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Many of us work for companies or dioceses or parishes that have a mission statement or a vision statement; sometimes these can be ‘holy hopes’ written by a committee and then forgotten, but sometimes they are the very core of an organisation and are ‘owned’ by all stakeholders.  The Beatitudes are Jesus’ mission statement, they reflect the very heart of Jesus.  So, as stewards, as followers of Jesus, part of his ‘committee’ if we find that image helpful, we too should try to live these eight statements as both our vision and our mission.  Ultimately, stewardship is a way of life lived gratefully for all that God has given to us; all the ways in which God has blessed our lives, for that is the meaning of beatitude. 

We live in a society where success appears to be the heart of all that is good.  The eight beatitudes offer us a counter-cultural approach, where humility and mourning and gentleness and peacefulness etc. are what is blessed.  These are gifts from God that we are called to steward; they lead us to a life lived in integrity and honesty.  What we hear and what we learn from Jesus’ identification of who is blessed is something for us to hold at the very heart of our discipleship.  Yet these beatitudes are paradoxical – the first, for example telling us ‘Blessed are the poor in spirit’, yet who among us would choose that?!  Poverty of spirit has a gift to offer us; it can teach us not to rely on ourselves, but to rely on God.  It invites us to be grateful to God for the blessings we receive in our poverty. 

An invitation might be to take eight days and pray each of these beatitudes in turn, listening to Jesus speak each one to us and seeing where the truth of where we are living each one is in our own lives.  We might also think of those identified in each beatitude (the poor in spirit, those who mourn, the meek, those who hunger and thirst for righteousness, the merciful, the pure in heart, the peacemakers, those who are persecuted because of righteousness).  These are the people who reflect God to us through the ways in which God has extravagantly blessed them.  In what ways am I called to reflect these blessings?  Praying these beatitudes may be a step to becoming and being a more faithful steward in response to the fact that we are all truly blessed by God.


            Teresa Keogh





Be a Good Steward of the Christmas Season

December is such a busy time of year, and a month that tempts us to lose sight of the profound spiritual importance of the Advent and Christmas seasons. The best way to stay focused on keeping Christ in Christmas is to be good stewards of his presence in our daily lives this Christmas season. Here are simple ways to exercise good stewardship of this sacred time of year.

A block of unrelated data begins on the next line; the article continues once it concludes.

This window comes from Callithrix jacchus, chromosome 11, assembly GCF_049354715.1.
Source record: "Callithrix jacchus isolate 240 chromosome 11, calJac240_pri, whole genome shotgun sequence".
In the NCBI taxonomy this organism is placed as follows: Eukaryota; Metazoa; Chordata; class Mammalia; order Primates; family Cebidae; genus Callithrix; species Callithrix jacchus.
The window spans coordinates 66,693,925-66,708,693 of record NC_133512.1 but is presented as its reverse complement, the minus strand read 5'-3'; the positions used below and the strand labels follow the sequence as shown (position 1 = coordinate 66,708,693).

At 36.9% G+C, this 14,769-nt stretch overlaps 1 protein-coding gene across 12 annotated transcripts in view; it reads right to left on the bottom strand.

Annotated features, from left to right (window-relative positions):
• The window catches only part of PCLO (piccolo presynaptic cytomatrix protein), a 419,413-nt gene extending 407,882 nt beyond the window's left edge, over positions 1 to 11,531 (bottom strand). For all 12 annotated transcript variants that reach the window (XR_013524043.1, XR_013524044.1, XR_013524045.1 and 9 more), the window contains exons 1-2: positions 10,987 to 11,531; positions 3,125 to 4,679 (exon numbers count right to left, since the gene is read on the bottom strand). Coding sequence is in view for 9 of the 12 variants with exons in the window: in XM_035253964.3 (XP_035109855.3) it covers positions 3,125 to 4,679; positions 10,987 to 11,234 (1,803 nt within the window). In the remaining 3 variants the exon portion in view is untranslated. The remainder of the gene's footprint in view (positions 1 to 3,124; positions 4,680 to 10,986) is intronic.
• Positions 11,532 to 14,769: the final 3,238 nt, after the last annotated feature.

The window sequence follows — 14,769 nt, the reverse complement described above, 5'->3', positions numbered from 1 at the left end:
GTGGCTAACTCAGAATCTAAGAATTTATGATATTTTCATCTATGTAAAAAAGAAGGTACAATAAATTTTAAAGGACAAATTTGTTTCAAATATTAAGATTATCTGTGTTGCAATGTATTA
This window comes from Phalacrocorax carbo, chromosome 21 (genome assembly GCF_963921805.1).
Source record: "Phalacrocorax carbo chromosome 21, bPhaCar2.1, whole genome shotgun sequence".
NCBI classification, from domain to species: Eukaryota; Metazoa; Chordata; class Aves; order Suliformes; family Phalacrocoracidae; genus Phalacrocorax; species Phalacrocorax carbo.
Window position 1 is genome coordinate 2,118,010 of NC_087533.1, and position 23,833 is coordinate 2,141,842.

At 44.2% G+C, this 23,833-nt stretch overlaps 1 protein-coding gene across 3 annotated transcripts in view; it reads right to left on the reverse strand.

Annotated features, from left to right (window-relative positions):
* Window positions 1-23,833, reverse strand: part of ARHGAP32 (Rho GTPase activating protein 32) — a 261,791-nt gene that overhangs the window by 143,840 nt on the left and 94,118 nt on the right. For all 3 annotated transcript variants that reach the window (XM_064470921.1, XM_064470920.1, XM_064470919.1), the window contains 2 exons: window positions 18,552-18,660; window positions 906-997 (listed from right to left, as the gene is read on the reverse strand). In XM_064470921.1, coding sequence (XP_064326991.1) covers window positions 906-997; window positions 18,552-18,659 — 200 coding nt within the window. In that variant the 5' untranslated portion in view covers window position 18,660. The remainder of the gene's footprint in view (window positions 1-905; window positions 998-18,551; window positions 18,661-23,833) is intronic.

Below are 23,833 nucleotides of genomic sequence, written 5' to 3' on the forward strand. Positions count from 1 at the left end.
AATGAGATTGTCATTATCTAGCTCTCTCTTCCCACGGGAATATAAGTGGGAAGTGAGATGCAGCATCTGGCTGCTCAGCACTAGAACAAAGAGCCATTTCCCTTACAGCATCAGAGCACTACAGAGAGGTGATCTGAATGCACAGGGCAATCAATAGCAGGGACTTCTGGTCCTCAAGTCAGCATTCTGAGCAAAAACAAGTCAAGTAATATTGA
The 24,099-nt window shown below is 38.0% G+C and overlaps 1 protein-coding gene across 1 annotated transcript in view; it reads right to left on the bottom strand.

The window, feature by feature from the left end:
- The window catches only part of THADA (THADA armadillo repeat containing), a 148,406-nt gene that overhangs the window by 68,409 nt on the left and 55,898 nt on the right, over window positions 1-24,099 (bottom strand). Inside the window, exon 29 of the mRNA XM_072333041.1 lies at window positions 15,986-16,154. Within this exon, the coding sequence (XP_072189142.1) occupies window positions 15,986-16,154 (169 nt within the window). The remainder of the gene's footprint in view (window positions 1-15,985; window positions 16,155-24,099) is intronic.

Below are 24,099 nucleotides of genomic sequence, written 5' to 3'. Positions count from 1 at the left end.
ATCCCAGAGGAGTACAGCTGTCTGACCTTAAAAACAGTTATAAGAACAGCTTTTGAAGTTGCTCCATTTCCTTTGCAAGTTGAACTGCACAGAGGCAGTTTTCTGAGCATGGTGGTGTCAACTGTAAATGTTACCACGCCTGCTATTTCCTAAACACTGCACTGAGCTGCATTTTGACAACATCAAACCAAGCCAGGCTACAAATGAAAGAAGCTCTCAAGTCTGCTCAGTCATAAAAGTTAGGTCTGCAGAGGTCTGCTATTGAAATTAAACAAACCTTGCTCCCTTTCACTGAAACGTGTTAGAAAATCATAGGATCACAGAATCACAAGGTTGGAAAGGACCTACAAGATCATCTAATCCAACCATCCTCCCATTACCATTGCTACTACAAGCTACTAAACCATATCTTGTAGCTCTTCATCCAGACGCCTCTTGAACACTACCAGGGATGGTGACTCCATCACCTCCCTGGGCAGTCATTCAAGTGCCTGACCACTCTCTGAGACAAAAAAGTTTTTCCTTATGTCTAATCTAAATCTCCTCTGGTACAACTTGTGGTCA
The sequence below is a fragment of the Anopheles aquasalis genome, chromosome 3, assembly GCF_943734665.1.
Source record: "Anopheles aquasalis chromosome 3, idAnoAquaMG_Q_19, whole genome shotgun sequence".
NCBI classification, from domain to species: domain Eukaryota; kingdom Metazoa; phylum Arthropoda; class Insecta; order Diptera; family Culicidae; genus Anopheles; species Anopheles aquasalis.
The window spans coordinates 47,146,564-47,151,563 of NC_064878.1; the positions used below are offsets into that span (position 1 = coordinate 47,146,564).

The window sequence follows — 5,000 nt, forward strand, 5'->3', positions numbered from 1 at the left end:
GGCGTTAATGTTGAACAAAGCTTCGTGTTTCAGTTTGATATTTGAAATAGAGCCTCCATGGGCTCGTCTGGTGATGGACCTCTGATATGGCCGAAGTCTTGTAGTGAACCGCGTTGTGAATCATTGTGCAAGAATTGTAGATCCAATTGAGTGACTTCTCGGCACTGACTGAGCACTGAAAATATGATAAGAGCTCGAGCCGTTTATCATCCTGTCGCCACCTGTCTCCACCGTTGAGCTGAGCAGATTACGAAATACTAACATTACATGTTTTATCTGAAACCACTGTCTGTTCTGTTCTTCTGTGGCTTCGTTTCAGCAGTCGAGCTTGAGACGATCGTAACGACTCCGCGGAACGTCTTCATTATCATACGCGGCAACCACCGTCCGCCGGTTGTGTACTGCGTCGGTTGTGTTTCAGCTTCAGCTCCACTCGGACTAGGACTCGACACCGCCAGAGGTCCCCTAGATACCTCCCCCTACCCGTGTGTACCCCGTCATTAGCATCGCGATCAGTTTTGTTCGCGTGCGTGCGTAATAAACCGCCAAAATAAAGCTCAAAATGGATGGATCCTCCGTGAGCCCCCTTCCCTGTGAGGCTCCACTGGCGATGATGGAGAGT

1. Give God a very special gift during the Christmas season: Let this gift be something personal that no one else needs to know about, and let it be a sacrifice. Perhaps your gift will be to commit to spending more time with God daily. Perhaps there is a habit you know you should give up. Why wait for a New Year’s resolution? Start now.
  1. Celebrate the season of Christmas in its entirety: Light a Christmas candle each night before dinner daily through the Christmas season to Sunday, January 12, the Feast of the Baptism of the Lord. If you have children, let them offer their own prayers to the Christ child.
  1. Set aside a special time after Christmas Day to read the Christmas story in the Gospel of Saint Luke 1:5-56 through 2:1-20 more reflectively: Consider reading this account with your family and discussing it together.
  1. Keep a crèche up in your home throughout the Christmas season: Consider having one set that is “kid-proof” which your children are allowed to handle. Kids love to make the Nativity story their own, and they especially love the angels!
  1. Plan a project to help someone this Christmas season: Identify someone with a genuine need, involve your whole family and see how happy you can make someone during the Christmas season. Participate in your parish Adopt-a-Family program or call Catholic Charities or another charity and find a family through their programs. Make sure your children take part in shopping for a family who needs extra help and make them aware of the needs in your community. 
  1. Take a group Christmas caroling to a nursing home or a children’s hospital: Get people together after the busyness of the days leading up to Christmas is over. Make it a festive time. Bring the gifts of your joyful smiles and voices to those who may need these gifts.